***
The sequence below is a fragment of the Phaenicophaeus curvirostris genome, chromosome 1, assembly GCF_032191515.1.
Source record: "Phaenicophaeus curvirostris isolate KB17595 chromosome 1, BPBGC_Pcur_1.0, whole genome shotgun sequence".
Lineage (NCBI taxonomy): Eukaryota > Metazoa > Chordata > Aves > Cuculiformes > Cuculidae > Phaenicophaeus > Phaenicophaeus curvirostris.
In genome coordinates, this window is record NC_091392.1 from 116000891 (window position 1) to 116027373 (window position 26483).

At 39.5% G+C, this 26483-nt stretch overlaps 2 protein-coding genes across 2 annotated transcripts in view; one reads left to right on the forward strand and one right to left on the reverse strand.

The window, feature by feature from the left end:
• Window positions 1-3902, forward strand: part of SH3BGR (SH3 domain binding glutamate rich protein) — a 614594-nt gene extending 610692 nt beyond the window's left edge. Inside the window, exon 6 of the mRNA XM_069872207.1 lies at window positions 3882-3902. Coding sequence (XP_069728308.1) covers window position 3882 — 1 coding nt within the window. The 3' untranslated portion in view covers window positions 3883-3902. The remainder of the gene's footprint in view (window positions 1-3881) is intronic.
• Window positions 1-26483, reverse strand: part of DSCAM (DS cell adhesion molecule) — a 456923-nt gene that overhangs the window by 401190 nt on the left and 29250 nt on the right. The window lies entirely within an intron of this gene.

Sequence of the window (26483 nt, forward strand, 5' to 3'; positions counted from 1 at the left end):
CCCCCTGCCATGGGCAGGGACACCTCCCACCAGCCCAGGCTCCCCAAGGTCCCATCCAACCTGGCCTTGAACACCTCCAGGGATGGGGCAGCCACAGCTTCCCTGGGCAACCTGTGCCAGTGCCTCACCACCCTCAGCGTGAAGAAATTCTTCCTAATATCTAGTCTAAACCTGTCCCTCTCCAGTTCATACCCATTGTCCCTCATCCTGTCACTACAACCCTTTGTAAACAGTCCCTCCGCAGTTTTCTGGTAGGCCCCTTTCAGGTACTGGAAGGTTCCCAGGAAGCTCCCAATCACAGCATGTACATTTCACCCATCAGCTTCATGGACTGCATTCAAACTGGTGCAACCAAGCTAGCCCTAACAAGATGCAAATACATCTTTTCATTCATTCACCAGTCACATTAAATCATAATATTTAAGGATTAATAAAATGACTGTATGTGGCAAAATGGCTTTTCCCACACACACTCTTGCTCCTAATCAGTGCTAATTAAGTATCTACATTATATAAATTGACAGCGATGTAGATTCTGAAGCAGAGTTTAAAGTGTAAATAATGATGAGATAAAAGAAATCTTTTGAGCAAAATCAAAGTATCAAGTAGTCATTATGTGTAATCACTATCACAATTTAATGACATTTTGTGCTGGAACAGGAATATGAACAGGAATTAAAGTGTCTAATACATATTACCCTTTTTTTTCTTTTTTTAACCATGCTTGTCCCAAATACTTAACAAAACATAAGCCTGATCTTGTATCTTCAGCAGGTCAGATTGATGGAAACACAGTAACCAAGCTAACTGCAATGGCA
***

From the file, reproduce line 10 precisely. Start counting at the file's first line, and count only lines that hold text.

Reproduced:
CCCCCTGCCATGGGCAGGGACACCTCCCACCAGCCCAGGCTCCCCAAGGTCCCATCCAACCTGGCCTTGAACACCTCCAGGGATGGGGCAGCCACAGCTTCCCTGGGCAACCTGTGCCAGTGCCTCACCACCCTCAGCGTGAAGAAATTCTTCCTAATATCTAGTCTAAACCTGTCCCTCTCCAGTTCATACCCATTGTCCCTCATCCTGTCACTACAACCCTTTGTAAACAGTCCCTCCGCAGTTTTCTGGTAGGCCCCTTTCAGGTACTGGAAGGTTCCCAGGAAGCTCCCAATCACAGCATGTACATTTCACCCATCAGCTTCATGGACTGCATTCAAACTGGTGCAACCAAGCTAGCCCTAACAAGATGCAAATACATCTTTTCATTCATTCACCAGTCACATTAAATCATAATATTTAAGGATTAATAAAATGACTGTATGTGGCAAAATGGCTTTTCCCACACACACTCTTGCTCCTAATCAGTGCTAATTAAGTATCTACATTATATAAATTGACAGCGATGTAGATTCTGAAGCAGAGTTTAAAGTGTAAATAATGATGAGATAAAAGAAATCTTTTGAGCAAAATCAAAGTATCAAGTAGTCATTATGTGTAATCACTATCACAATTTAATGACATTTTGTGCTGGAACAGGAATATGAACAGGAATTAAAGTGTCTAATACATATTACCCTTTTTTTTCTTTTTTTAACCATGCTTGTCCCAAATACTTAACAAAACATAAGCCTGATCTTGTATCTTCAGCAGGTCAGATTGATGGAAACACAGTAACCAAGCTAACTGCAATGGCA